Pay subsidy is granted for employing unemployed persons

Pay subsidy is a discretionary subsidy aimed at promoting the employment of unemployed jobseekers. An employer hiring an unemployed jobseeker may receive financial assistance in the form of pay subsidy that covers 30, 40 or 50% of the payroll costs.

The aim is to promote employment on the open labour market for unemployed jobseekers who have gaps in their professional skills or an injury or illness that affects their abilities to perform their work duties. Although the pay subsidy is granted and paid to the employer, it is always dependent on the service needs of the unemployed jobseeker. The purpose of the subsidy is to compensate for the employee’s lower productivity. The pay subsidy is also a compensation for the fact that the employer uses more time for guiding the employee.

Which employers are eligible for pay subsidy?

All employers, except for central government agencies, are eligible for pay subsidy. The employment relationship may only start after the decision on granting the subsidy has been made. The requirements are that

  • the pay subsidy does not distort competition;
  • the employer is committed to paying a wage laid down in collective agreements, 
  • the employer has performed its statutory obligations.

How can an employer apply for pay subsidy?

The employer must apply for the pay subsidy before the employment relationship starts. The application can be submitted via the Employment and Economic Development Office’s electronic service for employers or by using a form available online for printing. Submitting the application online speeds up the application process.

Pay subsidy reform

The Government Programme includes a number of policies concerning the development of pay subsidies. The aim is to implement an overall reform that takes into account the objectives included in the Government Programme. The current pay subsidy regulation and the related reform needs will be evaluated during the preparation process.

The goal is to significantly increase the use of pay subsidies in companies and to simplify them by reducing employer bureaucracy. In addition, the Government aims to increase the maximum pay subsidy for people with impaired capacity to work, persons with disabilities, the long-term unemployed and immigrants who are hard to employ.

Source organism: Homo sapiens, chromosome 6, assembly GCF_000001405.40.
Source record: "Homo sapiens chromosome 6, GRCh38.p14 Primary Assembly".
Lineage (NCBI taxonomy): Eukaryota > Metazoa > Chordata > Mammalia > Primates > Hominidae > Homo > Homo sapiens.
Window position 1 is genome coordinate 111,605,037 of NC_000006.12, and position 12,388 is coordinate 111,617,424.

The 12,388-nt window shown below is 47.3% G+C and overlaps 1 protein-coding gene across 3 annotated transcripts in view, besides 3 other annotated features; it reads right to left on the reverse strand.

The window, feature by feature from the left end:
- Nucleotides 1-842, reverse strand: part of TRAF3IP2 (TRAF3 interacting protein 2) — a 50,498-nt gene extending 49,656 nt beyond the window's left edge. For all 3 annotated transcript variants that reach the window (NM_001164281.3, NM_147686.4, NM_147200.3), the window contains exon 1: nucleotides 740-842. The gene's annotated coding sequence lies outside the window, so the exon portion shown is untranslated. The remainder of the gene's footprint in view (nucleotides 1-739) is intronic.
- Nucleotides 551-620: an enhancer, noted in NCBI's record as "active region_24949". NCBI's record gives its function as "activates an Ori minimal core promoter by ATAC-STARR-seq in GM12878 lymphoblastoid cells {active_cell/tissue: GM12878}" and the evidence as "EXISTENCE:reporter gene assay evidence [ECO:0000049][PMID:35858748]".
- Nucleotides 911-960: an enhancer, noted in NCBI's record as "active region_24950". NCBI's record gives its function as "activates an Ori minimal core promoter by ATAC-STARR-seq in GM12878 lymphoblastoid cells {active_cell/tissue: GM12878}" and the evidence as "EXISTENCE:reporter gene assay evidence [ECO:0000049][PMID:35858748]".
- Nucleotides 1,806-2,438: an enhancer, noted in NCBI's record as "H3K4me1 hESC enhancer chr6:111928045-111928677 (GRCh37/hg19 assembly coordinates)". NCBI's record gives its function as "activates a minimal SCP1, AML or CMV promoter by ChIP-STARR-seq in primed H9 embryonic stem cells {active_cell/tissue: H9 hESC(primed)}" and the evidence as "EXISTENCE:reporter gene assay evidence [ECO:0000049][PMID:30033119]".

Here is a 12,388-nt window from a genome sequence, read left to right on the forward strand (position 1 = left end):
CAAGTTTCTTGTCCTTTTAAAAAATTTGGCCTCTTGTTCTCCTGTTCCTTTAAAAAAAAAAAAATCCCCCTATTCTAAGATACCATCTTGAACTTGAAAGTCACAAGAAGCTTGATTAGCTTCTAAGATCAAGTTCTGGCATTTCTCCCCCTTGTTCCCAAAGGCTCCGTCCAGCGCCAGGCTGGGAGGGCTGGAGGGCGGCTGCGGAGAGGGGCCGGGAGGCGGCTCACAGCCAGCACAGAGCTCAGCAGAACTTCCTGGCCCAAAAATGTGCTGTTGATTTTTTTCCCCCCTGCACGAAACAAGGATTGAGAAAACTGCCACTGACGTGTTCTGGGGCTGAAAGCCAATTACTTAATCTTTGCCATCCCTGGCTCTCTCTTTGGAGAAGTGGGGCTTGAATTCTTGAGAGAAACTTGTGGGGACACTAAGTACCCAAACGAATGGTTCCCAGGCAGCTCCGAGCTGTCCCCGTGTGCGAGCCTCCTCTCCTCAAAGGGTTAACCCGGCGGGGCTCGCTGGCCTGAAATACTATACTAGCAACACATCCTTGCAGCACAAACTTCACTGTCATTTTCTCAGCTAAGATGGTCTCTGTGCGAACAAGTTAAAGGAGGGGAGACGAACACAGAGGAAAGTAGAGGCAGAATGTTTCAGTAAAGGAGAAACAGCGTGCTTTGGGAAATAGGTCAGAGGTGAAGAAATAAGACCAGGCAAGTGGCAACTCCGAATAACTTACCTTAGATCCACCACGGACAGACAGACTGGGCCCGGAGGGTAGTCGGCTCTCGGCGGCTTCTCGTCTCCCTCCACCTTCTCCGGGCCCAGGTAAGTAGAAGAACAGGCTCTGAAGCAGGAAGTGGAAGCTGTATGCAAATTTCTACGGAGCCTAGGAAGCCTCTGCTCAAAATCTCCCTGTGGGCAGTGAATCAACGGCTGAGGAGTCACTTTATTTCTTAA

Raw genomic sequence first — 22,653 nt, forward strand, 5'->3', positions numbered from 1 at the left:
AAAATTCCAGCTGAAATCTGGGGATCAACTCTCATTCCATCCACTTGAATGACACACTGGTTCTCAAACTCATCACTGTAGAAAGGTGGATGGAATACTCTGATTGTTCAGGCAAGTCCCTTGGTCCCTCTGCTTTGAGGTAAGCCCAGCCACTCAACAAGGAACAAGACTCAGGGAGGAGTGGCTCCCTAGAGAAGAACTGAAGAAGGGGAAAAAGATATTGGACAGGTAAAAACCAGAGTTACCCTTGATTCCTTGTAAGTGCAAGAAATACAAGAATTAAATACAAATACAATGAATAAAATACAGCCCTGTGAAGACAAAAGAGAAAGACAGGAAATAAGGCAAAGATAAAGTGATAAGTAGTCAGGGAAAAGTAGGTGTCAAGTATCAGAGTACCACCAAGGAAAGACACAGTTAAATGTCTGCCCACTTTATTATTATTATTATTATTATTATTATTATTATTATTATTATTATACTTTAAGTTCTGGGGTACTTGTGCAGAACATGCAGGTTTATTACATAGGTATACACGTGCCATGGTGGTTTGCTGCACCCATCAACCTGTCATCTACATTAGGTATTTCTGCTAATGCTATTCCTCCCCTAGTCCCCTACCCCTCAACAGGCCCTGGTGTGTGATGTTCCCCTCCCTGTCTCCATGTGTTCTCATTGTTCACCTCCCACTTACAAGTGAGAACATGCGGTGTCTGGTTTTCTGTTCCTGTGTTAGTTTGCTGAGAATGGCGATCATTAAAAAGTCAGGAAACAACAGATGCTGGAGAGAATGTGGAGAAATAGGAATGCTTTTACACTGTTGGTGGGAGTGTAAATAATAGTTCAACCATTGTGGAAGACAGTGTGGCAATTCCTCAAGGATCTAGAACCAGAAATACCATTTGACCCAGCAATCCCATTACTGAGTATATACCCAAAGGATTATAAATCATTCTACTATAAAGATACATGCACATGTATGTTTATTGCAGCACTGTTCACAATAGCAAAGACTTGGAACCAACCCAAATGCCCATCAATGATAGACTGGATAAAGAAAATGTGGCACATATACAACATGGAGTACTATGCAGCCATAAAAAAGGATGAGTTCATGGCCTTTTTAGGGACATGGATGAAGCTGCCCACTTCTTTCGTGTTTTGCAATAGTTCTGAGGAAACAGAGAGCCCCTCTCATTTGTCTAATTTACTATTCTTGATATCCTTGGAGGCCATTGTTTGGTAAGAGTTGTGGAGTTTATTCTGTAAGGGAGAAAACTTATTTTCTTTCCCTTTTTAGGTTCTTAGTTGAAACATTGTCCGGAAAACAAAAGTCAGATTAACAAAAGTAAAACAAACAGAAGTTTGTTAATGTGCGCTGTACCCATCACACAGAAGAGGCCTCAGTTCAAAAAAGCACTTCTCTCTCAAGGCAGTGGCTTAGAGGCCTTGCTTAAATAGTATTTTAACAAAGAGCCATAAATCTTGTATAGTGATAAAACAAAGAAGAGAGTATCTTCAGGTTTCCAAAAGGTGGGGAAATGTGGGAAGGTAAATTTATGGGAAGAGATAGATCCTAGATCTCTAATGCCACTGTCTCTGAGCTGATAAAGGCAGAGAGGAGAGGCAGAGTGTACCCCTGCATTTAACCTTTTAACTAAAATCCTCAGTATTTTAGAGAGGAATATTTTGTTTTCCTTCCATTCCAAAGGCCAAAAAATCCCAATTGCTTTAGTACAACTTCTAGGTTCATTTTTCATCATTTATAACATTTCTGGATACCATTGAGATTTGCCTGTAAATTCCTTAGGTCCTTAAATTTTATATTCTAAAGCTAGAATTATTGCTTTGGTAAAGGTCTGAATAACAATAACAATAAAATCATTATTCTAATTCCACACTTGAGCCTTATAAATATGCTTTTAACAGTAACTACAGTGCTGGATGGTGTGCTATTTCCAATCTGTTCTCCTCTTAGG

The intention is to reform the pay subsidy in the third sector as part of the package. The aim is that strong individual support, review of work capacity and other services are linked to the third sector’s present pay subsidy so that the model will become a new support for moving to the open labour market. The prospects for introducing subjective pay subsidies for ageing or long-term unemployed people will be investigated as part of the preparation.

The pay subsidy reform was sent out for comments from 1 April to 27 May 2022.

The Government proposal regarding the pay subsidy reform was submitted to Parliament on 19 September 2022. Parliament is still debating the reform of pay subsidy and the Employment and Equality Committee has decided to continue considering the matter in January 2023, after which it will issue its report. Because the reform is still under consideration, it will not enter into force as initially planned on 1 January 2023. The preliminary date when the reform may enter into force is not yet known. Decisions on pay subsidy at the start of 2023 will be taken based on the current legislation.

More information on the reading of Government proposal HE 175/2022 vp on Parliament website

Read more about the pay subsidy reform

Inquiries: Ville Heinonen, ville.m.heinonen(at)